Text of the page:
Google Authorship is a content marketing strategy that associates your name or brand with your content in Google’s search index. By implementing Google Authorship you are increasing your chances of retaining control over your content by having your photo image appear next to your content in the search rankings.
While that won’t stop content thieves from scraping your content, it will make it easier to prove the content is yours and it will be easier to have stolen content removed when you file a DMCA (Digital Millennium Copyright Act) complaint. Learn more about Google Authorship here.
What You Should Do If Your Content Has Been Stolen
It is not always necessary to confront a content thief. You have to determine if there’s any real damage to your content being stolen.
First, ask yourself if the person is profiting from your content. If they are, then that’s a red flag. Secondly, ask if your reputation may be damaged by someone claiming that content. And thirdly, ask if it’s worth your trouble to pursue the content thief. Sometimes it is and sometimes it isn’t.
So let’s say that you determine you want to pursue the content thief and have them remove your content. Your first step should be to send them a friendly letter by e-mail, or by using their contact form, and asking them to remove your content. Alternatively, you can ask them to link back to your website.
If that doesn’t work, then you’ll have to take other measures.
You can start by finding out where their website is being hosted and contact the hosting company. Let the hosting company know that they are hosting a website that is stealing content. Under the Digital Millennium Copyright Act, the hosting company is obligated to prevent access to websites that have infringed on someone’s copyright.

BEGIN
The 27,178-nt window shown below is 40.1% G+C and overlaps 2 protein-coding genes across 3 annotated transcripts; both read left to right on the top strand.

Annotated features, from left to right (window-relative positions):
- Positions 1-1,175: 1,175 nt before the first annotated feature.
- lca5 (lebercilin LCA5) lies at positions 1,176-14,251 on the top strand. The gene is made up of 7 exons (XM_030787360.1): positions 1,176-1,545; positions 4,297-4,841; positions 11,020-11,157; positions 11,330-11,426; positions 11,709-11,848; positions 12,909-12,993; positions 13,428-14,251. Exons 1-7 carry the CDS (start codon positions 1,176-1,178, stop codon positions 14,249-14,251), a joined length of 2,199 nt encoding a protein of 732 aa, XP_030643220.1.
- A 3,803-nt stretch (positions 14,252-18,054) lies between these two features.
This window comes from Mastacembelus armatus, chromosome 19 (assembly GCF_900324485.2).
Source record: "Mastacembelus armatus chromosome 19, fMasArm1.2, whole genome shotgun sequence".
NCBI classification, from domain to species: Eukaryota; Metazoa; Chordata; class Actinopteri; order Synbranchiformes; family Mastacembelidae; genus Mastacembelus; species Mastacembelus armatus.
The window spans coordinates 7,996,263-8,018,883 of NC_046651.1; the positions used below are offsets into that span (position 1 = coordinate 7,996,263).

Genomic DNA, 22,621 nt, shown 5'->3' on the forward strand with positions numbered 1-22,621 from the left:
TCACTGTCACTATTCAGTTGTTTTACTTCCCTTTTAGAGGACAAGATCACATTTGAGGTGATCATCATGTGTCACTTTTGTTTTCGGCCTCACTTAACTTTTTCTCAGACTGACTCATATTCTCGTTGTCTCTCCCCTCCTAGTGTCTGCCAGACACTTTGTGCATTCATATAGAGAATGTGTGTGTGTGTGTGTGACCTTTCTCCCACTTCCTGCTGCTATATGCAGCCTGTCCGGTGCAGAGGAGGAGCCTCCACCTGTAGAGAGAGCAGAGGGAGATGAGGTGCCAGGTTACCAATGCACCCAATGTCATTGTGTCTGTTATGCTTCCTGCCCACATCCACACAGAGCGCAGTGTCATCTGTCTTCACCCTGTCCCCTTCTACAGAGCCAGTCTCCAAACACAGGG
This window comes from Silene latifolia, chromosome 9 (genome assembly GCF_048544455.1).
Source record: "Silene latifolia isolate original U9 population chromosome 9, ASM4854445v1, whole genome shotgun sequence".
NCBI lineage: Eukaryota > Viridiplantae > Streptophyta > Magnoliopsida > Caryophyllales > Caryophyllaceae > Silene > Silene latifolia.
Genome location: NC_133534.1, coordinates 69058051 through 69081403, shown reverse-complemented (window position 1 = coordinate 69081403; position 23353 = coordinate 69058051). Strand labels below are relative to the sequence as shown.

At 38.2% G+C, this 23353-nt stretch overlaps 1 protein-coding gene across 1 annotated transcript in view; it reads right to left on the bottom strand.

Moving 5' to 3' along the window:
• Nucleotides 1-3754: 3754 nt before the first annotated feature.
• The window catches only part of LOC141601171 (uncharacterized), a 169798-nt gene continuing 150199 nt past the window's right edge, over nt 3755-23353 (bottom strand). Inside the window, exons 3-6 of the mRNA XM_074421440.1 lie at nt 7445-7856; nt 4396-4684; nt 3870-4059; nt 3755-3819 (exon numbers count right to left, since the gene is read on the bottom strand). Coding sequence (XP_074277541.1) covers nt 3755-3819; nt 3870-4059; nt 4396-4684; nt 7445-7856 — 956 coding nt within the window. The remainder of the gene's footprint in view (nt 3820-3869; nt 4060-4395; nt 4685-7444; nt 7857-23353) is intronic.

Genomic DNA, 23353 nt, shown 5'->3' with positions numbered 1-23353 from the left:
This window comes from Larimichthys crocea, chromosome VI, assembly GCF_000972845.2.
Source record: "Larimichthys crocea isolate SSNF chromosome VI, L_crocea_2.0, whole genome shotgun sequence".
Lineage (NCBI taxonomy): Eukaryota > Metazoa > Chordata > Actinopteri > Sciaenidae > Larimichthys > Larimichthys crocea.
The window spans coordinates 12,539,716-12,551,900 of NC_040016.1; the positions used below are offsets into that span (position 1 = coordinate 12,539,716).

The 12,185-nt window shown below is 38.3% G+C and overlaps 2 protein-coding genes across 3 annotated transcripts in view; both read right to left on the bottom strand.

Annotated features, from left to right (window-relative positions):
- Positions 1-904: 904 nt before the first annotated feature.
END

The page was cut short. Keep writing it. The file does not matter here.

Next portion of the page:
You need to find out who is hosting the website that stole your content. That’s where Who Is Hosting This comes in. Once you know who is hosting the website, you can then send a DMCA request to the hosting company to have the website taken down.
Remove content from Google
To have content removed from Google’s search index, you’ll have to file a DMCA request with Google.
One Final Step To Combatting Plagiarism: Creative Commons
As I noted earlier, copyright notices are small deterrents. The same goes for Creative Commons.
However, Creative Commons licenses are becoming more acceptable and more popular. If people know that you don’t mind them using your content for benevolent purposes, they are more likely to respect your right to that content and its privileges.
You can learn about the various Creative Common licenses on the Creative Commons website.
It’s a wild Web out there
Be diligent in protecting your content and you will reap the benefits of it for a long time to come.
What sort of experiences have you had with content theft? Whether you have successfully stopped people from stealing your content or not, we’d love to hear about it.
Adam Connell is an internet marketing and SEO nut from the UK. He can be found blogging over at Bloggingwizard.com, where he talks about marketing, social media, SEO and a few other topics. Follow him on Twitter @adamjayc.